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Week In Review

Retail Sales

Retail sales increased by 0.3% in December, matching expectations.  The retail sales control group, used to calculate GDP, rose 0.5%, yet was revised lower to no change in October and -0.1% in November.

Our Take

Control group revisions have led to falling estimates for GDP.  The Atlanta Fed now predicts GDP to have increased at just a 1.8% rate in the fourth quarter, down from a 2.3% estimate before the retail sales report.  This hammers home the realization that consumers are driving growth and that any slowdown in consumer spending will be reflected directly in GDP growth.


President Trump and Chinese Vice Premier Liu signed the Phase 1 trade agreement between the U.S. and China.  The agreement sets out targets for Chinese purchases of certain goods from the U.S. and includes statements about the importance of protecting intellectual property.  There is no stated enforcement mechanism in the agreement, and the Trump administration stated that there will be no further tariff reductions until later Phases are signed.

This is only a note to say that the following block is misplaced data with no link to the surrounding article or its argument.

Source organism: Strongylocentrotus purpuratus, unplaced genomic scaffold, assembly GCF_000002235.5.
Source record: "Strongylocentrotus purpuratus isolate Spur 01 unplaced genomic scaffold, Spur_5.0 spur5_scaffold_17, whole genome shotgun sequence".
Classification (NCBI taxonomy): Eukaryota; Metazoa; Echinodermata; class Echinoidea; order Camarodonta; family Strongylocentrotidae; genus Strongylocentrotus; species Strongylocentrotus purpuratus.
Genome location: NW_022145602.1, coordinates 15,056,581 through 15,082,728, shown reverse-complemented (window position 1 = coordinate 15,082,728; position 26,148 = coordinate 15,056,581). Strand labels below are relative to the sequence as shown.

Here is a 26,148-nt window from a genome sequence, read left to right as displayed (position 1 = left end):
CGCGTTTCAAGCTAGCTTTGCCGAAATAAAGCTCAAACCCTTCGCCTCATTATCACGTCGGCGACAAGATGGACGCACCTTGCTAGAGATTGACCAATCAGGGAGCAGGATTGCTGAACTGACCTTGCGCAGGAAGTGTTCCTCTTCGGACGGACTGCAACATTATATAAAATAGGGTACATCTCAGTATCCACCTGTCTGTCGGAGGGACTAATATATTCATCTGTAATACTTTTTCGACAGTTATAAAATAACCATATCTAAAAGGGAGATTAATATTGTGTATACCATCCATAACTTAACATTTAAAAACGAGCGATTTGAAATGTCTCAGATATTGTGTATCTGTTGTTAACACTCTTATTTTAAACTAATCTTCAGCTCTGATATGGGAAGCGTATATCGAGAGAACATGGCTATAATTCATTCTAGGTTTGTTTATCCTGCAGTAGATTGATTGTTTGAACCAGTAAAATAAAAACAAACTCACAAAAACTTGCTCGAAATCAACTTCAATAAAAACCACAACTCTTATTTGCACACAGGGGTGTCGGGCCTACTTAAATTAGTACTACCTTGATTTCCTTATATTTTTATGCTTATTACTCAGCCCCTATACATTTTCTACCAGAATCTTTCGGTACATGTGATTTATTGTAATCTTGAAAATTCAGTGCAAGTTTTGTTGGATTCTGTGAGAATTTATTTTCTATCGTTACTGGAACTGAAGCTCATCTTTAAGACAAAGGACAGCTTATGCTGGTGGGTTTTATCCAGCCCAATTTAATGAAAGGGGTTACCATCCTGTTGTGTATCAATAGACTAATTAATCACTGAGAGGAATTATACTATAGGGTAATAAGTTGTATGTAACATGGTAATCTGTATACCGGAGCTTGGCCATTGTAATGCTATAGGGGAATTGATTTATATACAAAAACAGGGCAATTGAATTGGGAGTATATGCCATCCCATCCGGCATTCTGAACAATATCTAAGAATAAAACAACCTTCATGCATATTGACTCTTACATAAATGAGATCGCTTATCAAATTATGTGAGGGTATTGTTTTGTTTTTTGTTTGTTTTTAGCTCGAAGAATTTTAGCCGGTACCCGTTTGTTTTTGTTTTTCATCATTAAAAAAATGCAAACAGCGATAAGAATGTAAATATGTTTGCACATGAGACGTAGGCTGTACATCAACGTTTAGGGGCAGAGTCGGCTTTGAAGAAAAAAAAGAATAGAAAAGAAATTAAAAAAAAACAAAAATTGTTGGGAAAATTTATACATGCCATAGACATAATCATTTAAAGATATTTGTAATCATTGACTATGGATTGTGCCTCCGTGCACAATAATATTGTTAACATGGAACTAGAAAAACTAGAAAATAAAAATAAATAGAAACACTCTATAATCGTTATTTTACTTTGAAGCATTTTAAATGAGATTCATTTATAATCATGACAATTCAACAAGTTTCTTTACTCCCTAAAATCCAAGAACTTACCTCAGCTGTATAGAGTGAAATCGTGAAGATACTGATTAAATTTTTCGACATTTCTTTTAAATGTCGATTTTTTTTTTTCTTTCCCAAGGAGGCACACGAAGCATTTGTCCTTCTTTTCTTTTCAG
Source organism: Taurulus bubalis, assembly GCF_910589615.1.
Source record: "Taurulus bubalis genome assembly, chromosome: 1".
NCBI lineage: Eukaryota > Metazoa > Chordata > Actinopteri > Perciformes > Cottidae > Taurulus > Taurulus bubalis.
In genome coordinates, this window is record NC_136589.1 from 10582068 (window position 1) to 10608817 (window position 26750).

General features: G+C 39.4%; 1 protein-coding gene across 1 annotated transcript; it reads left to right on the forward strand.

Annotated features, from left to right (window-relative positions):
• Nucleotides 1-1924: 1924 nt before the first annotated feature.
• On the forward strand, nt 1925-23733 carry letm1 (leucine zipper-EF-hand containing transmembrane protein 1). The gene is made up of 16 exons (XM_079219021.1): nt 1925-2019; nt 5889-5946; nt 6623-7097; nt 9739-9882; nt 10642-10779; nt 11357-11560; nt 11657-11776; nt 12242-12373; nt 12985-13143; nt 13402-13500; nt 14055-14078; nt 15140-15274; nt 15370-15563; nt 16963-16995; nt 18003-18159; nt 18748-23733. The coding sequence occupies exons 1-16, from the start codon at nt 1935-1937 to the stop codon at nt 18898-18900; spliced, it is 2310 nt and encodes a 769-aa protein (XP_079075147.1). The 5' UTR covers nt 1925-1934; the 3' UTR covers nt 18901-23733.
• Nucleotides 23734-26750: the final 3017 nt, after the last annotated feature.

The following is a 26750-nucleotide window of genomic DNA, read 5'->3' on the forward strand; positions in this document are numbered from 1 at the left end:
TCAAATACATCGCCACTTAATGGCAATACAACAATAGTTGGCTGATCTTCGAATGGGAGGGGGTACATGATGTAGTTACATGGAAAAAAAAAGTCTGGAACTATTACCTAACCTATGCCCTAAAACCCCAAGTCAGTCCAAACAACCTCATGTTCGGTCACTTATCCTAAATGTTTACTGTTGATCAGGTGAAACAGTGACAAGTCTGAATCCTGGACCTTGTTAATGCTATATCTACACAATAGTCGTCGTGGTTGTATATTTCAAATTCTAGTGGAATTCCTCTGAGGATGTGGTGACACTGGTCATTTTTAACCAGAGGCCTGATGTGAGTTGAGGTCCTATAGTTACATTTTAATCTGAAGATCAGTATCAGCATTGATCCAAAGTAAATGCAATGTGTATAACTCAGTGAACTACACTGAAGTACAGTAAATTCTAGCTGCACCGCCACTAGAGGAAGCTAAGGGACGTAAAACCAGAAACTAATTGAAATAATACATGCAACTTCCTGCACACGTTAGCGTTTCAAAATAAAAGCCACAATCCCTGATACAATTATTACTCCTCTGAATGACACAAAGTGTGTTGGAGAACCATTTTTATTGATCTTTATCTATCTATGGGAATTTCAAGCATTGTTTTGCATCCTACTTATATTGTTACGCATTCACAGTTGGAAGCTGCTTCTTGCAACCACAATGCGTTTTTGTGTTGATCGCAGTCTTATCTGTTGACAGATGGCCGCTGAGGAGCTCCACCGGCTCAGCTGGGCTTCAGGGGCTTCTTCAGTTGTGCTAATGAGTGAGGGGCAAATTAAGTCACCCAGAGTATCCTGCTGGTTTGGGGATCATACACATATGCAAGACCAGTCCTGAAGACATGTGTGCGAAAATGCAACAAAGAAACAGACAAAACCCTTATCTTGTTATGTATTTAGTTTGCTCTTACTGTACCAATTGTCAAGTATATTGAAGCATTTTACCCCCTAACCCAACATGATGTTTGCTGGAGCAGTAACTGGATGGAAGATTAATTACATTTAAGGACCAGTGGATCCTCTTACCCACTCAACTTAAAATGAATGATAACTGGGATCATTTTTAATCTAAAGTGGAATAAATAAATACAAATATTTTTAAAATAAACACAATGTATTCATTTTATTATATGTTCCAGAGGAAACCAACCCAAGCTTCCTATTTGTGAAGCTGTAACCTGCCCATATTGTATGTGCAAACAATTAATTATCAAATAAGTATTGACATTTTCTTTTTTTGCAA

Our Take

The lack of specifics on intellectual property and forced technology transfer as well as the lack of a dispute resolution and enforcement mechanism limit the likely impact of this part of the agreement.  The rest of the agreement sets amounts of different goods for China to purchase from the U.S. rather than seeking to reduce or eliminate barriers to the free flow of goods and services between the two nations.


December consumer prices rose 0.2%, while producer prices rose 0.1%.  In 2019, consumer prices rose 2.3% and producer prices increased 1.3%.

Our Take

Inflation continues to be tame and remarkably stable.  While it remains below the 2% Fed target by most measures, inflation is currently not a major economic concern.


Chicago increased the size of its general obligation bond sale this week.  Chicago issued $466 million, an increase of $100 million according to Bloomberg.  This week’s debt sale was the city’s first general obligation new issue since March 2019.  Proceeds from the bond sale will help cover part of the city’s budget shortfall.

Our Take

By increasing the size of the new issuance, Chicago is taking advantage of low interest rates and high investor demand.  Chicago continues to look for ways to cut costs and increase revenue.  However, issuing debt to cover a budget shortfall is a short-term solution.

All expressions of opinions are subject to change without notice in reaction to shifting market conditions.  All information is based on sources deemed reliable, but no warranty or guarantee is made as to its accuracy or completeness.  Neither the information nor any opinion expressed herein constitutes a solicitation for the purchase or sale of any securities, and should not be relied on as financial advice.